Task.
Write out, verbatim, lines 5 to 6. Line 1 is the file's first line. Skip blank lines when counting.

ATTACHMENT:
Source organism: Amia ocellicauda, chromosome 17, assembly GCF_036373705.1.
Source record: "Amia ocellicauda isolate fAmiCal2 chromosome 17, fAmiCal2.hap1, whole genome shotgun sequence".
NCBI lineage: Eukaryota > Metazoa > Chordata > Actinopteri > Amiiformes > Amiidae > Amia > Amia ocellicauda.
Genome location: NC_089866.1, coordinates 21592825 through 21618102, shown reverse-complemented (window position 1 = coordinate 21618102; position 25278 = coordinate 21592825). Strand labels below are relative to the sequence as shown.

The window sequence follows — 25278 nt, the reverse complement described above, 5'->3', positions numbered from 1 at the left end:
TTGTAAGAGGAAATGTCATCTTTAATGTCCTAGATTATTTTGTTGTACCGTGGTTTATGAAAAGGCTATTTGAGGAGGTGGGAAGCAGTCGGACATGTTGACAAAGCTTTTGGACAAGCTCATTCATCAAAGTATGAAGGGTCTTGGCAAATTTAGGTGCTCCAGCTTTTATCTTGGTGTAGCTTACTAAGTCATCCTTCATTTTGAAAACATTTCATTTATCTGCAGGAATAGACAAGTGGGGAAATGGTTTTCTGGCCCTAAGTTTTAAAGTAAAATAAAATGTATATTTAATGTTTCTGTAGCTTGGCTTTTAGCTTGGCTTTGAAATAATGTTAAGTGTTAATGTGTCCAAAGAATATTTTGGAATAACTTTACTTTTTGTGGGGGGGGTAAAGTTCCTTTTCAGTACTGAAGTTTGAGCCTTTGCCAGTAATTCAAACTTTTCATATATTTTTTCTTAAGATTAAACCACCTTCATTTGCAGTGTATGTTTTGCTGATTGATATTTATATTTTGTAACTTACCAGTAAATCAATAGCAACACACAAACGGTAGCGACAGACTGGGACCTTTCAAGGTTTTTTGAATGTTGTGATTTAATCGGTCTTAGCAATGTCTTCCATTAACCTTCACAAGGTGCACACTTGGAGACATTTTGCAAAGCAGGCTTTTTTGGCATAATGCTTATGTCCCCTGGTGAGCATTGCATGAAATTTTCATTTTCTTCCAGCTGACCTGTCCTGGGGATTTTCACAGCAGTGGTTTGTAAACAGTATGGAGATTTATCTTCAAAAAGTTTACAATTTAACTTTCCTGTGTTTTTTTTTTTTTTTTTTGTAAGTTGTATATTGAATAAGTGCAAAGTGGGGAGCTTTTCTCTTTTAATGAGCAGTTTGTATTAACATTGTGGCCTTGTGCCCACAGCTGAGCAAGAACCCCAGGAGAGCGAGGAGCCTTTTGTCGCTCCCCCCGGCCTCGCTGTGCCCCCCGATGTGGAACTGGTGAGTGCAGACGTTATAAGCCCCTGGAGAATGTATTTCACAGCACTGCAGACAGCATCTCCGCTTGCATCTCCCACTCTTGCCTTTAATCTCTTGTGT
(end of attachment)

The window sequence follows — 25278 nt, the reverse complement described above, 5'->3', positions numbered from 1 at the left end:
TTGTAAGAGGAAATGTCATCTTTAATGTCCTAGATTATTTTGTTGTACCGTGGTTTATGAAAAGGCTATTTGAGGAGGTGGGAAGCAGTCGGACATGTTGACAAAGCTTTTGGACAAGCTCATTCATCAAAGTATGAAGGGTCTTGGCAAATTTAGGTGCTCCAGCTTTTATCTTGGTGTAGCTTACTAAGTCATCCTTCATTTTGAAAACATTTCATTTATCTGCAGGAATAGACAAGTGGGGAAATGGTTTTCTGGCCCTAAGTTTTAAAGTAAAATAAAATGTATATTTAATGTTTCTGTAGCTTGGCTTTTAGCTTGGCTTTGAAATAATGTTAAGTGTTAATGTGTCCAAAGAATATTTTGGAATAACTTTACTTTTTGTGGGGGGGGTAAAGTTCCTTTTCAGTACTGAAGTTTGAGCCTTTGCCAGTAATTCAAACTTTTCATATATTTTTTCTTAAGATTAAACCACCTTCATTTGCAGTGTATGTTTTGCTGATTGATATTTATATTTTGTAACTTACCAGTAAATCAATAGCAACACACAAACGGTAGCGACAGACTGGGACCTTTCAAGGTTTTTTGAATGTTGTGATTTAATCGGTCTTAGCAATGTCTTCCATTAACCTTCACAAGGTGCACACTTGGAGACATTTTGCAAAGCAGGCTTTTTTGGCATAATGCTTATGTCCCCTGGTGAGCATTGCATGAAATTTTCATTTTCTTCCAGCTGACCTGTCCTGGGGATTTTCACAGCAGTGGTTTGTAAACAGTATGGAGATTTATCTTCAAAAAGTTTACAATTTAACTTTCCTGTGTTTTTTTTTTTTTTTTTTGTAAGTTGTATATTGAATAAGTGCAAAGTGGGGAGCTTTTCTCTTTTAATGAGCAGTTTGTATTAACATTGTGGCCTTGTGCCCACAGCTGAGCAAGAACCCCAGGAGAGCGAGGAGCCTTTTGTCGCTCCCCCCGGCCTCGCTGTGCCCCCCGATGTGGAACTGGTGAGTGCAGACGTTATAAGCCCCTGGAGAATGTATTTCACAGCACTGCAGACAGCATCTCCGCTTGCATCTCCCACTCTTGCCTTTAATCTCTTGTGT